The following example shows how the user and engineer Repository Views are defined in an LDAP profile repository definition. The one-to-one correspondence between Repository Views and item descriptors in the XML template is enforced by making the item-descriptor tag a sub-tag of view. The view tag also contains the search-root tags, if any.

<view name="user" default="true">

  <!-- item descriptor -->
  <item-descriptor name="user">

  <!-- search roots -->
  <search-root dn=""/>


<view name="engineer">

  <!-- item descriptor -->
  <item-descriptor name="engineer" parent="user">

  <!-- search roots -->
  <search-root dn="ou=Engineering," recursive="false"


In this example, the user view spans all of, including ou=Engineering,, ou=Sales,, and so on, whereas the engineer view is restricted to ou=Engineering,

Note the default attribute in the user view specification, which designates user as the default view name.

Search Root Attributes

There are a couple of optional attributes specified in the <search-root> tag of the engineer view above. The recursive attribute specifies whether the tree branch should be searched recursively; the default is true. You can set this to false if you want to include only the root’s immediate children, or if you know for sure that lower levels of the branch do not contain any relevant entries. This might be used for optimization purposes).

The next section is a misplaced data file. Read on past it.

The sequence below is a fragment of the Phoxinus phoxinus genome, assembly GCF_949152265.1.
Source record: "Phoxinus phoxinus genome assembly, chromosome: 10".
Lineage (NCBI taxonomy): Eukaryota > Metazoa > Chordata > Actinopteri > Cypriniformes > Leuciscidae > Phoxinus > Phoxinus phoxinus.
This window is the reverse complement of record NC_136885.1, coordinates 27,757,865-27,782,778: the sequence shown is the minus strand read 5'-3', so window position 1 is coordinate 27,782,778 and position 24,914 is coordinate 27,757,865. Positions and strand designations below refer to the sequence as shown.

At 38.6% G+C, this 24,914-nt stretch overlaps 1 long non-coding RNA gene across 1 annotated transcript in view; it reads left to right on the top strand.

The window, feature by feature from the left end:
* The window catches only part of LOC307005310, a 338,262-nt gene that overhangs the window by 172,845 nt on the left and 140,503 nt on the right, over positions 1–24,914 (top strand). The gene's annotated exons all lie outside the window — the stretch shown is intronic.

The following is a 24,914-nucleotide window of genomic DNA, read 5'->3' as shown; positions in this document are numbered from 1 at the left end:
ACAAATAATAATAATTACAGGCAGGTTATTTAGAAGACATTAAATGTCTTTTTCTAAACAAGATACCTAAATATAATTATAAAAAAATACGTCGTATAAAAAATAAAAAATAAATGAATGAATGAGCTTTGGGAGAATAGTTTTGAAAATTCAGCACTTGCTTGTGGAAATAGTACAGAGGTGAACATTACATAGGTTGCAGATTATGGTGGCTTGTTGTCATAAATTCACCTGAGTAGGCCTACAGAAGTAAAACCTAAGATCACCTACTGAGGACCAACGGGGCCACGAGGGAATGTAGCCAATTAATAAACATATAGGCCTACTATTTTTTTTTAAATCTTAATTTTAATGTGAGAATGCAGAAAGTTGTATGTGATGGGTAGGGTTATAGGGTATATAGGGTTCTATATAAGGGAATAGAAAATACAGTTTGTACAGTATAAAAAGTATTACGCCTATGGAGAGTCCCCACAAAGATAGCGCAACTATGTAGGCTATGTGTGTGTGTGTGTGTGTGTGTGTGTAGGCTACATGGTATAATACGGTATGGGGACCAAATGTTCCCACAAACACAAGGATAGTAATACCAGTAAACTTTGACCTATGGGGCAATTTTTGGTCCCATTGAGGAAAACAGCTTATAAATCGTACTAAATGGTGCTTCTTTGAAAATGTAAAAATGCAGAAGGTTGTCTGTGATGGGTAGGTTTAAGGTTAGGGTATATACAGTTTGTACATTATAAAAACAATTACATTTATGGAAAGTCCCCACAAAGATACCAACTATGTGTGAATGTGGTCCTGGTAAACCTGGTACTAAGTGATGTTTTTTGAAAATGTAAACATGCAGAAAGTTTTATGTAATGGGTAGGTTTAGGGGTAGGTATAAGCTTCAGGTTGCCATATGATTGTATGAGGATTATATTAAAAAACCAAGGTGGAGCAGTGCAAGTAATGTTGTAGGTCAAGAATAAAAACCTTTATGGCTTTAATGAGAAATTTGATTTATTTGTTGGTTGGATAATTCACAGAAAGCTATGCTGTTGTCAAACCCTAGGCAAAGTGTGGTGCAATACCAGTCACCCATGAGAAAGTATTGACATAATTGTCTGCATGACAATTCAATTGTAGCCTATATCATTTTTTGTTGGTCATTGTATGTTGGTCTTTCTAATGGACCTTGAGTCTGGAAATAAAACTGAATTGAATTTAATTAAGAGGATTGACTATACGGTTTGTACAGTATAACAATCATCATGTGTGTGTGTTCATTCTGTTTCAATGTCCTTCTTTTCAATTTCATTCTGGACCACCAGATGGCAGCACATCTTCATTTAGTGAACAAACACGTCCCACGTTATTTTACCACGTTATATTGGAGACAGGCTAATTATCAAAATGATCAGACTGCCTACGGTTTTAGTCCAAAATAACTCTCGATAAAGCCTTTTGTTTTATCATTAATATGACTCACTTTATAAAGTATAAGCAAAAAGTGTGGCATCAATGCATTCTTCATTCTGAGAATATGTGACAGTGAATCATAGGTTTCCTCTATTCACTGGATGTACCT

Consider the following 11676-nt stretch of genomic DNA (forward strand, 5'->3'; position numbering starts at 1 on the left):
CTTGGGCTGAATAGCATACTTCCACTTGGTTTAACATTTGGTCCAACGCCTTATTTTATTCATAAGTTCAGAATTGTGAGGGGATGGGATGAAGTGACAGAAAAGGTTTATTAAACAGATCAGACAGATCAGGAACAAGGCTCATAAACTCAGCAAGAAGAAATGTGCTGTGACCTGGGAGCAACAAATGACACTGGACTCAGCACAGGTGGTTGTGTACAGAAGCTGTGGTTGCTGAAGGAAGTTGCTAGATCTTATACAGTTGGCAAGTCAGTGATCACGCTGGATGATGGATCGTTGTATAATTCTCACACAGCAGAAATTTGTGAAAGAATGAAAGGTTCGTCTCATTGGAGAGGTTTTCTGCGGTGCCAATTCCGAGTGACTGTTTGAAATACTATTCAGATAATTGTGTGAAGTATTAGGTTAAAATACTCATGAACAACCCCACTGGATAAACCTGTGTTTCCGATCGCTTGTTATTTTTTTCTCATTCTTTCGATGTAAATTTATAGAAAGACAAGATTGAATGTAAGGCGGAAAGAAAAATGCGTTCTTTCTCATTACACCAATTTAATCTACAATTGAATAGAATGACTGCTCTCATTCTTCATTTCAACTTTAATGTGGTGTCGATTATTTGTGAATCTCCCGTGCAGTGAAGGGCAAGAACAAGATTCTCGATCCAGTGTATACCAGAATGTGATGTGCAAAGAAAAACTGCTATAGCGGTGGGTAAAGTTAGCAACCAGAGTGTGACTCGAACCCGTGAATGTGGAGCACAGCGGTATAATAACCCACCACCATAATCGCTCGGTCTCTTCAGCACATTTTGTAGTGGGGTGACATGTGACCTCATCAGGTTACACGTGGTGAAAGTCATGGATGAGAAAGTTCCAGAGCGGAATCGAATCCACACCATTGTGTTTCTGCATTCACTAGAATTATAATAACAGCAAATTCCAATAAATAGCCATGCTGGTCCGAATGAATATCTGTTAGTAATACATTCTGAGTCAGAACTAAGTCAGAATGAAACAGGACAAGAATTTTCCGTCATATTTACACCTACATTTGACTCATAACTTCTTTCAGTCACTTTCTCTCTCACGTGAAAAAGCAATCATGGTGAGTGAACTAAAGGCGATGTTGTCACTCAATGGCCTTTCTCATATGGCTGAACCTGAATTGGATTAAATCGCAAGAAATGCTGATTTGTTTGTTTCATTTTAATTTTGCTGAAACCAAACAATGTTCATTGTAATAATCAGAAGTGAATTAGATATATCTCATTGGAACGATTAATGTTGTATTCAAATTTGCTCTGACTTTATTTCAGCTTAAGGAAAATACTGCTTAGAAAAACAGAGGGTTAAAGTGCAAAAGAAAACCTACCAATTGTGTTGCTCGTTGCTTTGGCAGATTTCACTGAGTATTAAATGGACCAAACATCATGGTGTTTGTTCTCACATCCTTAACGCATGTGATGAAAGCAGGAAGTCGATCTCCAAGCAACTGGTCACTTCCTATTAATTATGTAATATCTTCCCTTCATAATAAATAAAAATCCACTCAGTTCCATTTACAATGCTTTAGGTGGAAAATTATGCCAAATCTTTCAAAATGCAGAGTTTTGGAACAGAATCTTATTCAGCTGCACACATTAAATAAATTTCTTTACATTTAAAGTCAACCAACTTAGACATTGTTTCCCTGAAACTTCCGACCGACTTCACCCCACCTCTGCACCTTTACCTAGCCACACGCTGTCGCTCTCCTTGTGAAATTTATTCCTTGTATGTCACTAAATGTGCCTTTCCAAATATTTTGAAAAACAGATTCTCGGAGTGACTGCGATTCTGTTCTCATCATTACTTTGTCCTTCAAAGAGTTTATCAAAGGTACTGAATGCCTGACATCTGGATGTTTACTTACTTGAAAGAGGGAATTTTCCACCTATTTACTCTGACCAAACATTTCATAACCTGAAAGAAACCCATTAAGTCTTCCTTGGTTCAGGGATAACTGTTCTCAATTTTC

Similarly, in some cases you might be able to set the check-classes attribute to false to optimize search performance. In the default case, with check-classes set to true, when a repository query is constructed, it is automatically augmented with the object class constraints, so items that do not satisfy the item descriptor are not returned by the search. For example, suppose you had a repository query (using the LDAP search filter syntax), such as:


If this query is applied to the ou=Engineering, search root of the engineer Repository View, the query becomes:


If the value of check-classes is false for the search root, however, the query is left as is, and no object class checking is performed. Obviously, this optimization should only be turned on if you are absolutely sure that the search root contains only entries that satisfy the item descriptor.

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